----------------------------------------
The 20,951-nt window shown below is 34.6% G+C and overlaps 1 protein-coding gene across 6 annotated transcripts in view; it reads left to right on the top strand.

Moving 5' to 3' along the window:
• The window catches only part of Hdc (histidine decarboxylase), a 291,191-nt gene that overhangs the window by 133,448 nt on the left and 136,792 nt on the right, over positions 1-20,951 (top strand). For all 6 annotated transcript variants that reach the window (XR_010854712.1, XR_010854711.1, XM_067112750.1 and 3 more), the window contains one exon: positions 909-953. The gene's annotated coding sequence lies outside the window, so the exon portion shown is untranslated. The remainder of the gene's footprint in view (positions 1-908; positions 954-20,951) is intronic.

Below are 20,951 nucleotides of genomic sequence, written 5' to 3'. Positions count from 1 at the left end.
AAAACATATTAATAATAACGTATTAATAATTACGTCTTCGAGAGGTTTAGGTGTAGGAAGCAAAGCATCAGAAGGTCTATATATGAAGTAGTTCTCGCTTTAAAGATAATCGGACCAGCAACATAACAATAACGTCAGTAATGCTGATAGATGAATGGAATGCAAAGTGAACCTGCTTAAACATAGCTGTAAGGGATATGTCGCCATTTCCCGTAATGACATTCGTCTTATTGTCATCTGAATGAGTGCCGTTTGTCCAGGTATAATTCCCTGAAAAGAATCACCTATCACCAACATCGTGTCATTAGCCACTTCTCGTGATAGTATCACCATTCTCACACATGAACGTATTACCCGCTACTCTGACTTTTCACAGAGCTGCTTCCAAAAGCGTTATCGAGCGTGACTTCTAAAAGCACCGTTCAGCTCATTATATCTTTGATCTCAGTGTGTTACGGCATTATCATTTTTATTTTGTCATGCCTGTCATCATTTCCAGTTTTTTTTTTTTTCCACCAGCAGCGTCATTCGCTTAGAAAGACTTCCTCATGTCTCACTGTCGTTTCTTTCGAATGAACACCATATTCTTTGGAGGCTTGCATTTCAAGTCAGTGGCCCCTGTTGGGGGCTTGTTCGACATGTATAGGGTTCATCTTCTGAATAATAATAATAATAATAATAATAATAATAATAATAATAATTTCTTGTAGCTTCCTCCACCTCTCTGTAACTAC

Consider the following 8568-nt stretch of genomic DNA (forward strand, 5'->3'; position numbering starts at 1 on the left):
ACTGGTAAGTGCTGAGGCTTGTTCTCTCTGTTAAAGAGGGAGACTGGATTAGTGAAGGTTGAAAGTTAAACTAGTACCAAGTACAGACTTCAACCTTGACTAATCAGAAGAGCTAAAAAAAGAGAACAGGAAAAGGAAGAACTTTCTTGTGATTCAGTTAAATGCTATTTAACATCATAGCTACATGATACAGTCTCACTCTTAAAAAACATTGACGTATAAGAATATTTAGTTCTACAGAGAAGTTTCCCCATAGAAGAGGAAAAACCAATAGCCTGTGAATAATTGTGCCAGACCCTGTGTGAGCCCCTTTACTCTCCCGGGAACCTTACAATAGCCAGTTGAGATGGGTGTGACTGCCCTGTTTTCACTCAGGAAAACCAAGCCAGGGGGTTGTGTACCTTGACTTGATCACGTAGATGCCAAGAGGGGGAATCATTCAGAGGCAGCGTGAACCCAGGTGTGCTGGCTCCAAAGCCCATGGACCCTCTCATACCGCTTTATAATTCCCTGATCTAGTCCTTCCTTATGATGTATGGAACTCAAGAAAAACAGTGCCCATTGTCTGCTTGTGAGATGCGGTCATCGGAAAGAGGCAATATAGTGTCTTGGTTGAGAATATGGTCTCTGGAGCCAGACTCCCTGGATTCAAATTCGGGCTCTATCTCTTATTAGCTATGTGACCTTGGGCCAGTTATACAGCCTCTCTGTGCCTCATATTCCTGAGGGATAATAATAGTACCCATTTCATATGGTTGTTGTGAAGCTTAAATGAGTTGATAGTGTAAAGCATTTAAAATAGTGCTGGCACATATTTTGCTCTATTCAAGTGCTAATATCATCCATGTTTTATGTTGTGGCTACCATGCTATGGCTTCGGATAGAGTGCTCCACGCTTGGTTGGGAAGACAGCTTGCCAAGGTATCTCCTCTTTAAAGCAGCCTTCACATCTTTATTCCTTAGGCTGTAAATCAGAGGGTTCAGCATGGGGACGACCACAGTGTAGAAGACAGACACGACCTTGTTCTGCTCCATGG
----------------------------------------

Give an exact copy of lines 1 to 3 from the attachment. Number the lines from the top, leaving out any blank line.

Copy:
The 20,951-nt window shown below is 34.6% G+C and overlaps 1 protein-coding gene across 6 annotated transcripts in view; it reads left to right on the top strand.

Moving 5' to 3' along the window:
• The window catches only part of Hdc (histidine decarboxylase), a 291,191-nt gene that overhangs the window by 133,448 nt on the left and 136,792 nt on the right, over positions 1-20,951 (top strand). For all 6 annotated transcript variants that reach the window (XR_010854712.1, XR_010854711.1, XM_067112750.1 and 3 more), the window contains one exon: positions 909-953. The gene's annotated coding sequence lies outside the window, so the exon portion shown is untranslated. The remainder of the gene's footprint in view (positions 1-908; positions 954-20,951) is intronic.